Book Review – Empress by Shan Sa

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Book review originally published on December 27, 2015 in my first blog. Also posted in my Goodreads account.

In writing this review, I realized how rare it is for me to delve into historical fiction. Of all the books that I’ve read, I could only pull out of my memory Shohei Ooka’s Fires on the Plain as being in the “historical fiction” genre.  That story was set in a Philippine jungle during WWII—actual historical events. But that novel’s characters were fictional Japanese soldiers and Filipino guerillas. That’s as far as I’ve ever gone in the historical fiction genre. So until I’ve read Empress, I have never before encountered a novel that featured actual historical figures as its characters. As a work of fiction, the novel reimagines the life and reign of China’s only woman Emperor, Wu Zetian, who ruled in the middle of the Tang dynasty by founding her own Zhou dynasty. As advertised, it’s a biographical novel—if it weren’t fiction, Empress could just as well work as a biography of Empress Wu, bolstered by an abundance of detail describing the ceremonies, rituals, parades, clothing, architecture, and lifestyle of Tang dynasty China—that’s why the novel at times reads like a history book.

The writing is artful, exquisite poetic prose. Shan Sa originally wrote the novel in French and I found Adriana Hunter’s English translation was beautifully and colorfully executed. Thanks to the narrative voice employed by the author, I felt like I could have been reading an actual memoir written by Empress Wu herself. Shan Sa uses the Empress’s own perspective, which reaches into spiritual levels, as seen in the novel’s opening where she narrates her own birth. The reader is then taken on a fascinating journey through the ups and downs of the Empress’s life amidst the milieu of Imperial China. The novel shines as it reaches its apogee with Empress Wu’s founding of her own dynasty and maintains its luster through its depiction of the Empress’s late-life struggles: Becoming torn in choosing an heir to her throne, as well as coming to terms with her own mortality, told in the Empress’s voice mixed with the denial, pain, and melancholy of a once glorious ruler confronting the sunset of her reign.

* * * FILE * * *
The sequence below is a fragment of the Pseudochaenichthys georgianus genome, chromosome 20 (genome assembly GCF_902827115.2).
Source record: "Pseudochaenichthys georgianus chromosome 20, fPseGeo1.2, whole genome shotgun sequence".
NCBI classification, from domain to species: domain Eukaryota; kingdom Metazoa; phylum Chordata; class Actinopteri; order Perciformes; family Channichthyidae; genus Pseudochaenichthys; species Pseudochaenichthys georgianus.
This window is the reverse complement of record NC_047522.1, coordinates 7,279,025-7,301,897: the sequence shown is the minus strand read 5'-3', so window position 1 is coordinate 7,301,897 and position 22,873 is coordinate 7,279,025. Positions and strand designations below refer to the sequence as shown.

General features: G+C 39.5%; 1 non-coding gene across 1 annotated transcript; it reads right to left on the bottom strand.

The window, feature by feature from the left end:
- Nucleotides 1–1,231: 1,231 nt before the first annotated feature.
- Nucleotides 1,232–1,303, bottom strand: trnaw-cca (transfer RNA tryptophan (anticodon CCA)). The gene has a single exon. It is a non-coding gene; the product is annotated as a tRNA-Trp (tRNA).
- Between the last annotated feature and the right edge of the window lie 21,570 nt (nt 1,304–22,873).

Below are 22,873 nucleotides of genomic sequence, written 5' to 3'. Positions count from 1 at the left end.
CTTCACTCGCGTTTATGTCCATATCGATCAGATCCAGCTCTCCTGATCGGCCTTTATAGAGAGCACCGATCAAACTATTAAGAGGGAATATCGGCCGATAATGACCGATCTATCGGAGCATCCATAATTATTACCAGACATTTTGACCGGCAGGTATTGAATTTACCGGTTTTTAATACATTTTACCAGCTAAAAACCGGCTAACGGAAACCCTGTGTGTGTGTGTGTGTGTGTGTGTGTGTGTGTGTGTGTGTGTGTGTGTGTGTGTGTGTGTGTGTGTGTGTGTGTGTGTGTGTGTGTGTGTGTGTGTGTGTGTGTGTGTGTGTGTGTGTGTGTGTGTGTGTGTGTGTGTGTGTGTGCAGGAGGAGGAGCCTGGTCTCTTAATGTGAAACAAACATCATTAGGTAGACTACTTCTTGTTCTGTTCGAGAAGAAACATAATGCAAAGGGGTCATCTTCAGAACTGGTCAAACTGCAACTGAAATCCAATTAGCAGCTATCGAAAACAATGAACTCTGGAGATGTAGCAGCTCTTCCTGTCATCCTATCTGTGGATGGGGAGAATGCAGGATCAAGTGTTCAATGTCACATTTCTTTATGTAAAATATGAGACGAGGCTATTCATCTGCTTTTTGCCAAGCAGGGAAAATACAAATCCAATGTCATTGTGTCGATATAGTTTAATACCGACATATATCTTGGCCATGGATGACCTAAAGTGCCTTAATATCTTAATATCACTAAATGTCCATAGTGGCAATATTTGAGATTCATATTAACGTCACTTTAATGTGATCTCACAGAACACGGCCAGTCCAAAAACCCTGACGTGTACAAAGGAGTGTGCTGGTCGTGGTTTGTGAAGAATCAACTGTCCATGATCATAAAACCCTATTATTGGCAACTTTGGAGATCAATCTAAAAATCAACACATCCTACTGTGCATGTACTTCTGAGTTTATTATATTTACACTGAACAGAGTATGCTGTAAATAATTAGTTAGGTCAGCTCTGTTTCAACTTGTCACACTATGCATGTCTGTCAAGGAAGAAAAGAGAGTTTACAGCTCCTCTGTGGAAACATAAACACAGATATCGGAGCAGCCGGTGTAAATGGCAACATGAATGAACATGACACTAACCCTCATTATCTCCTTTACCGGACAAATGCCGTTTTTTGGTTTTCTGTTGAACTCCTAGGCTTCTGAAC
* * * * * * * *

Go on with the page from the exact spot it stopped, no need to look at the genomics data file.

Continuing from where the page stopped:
Shan Sa has written a highly ambitious novel and I admire the depth of the research she must have done to pull this off. Infusing fiction into actual historical events, especially a history as rich as China’s, is a daunting task and Empressdefinitely didn’t disappoint.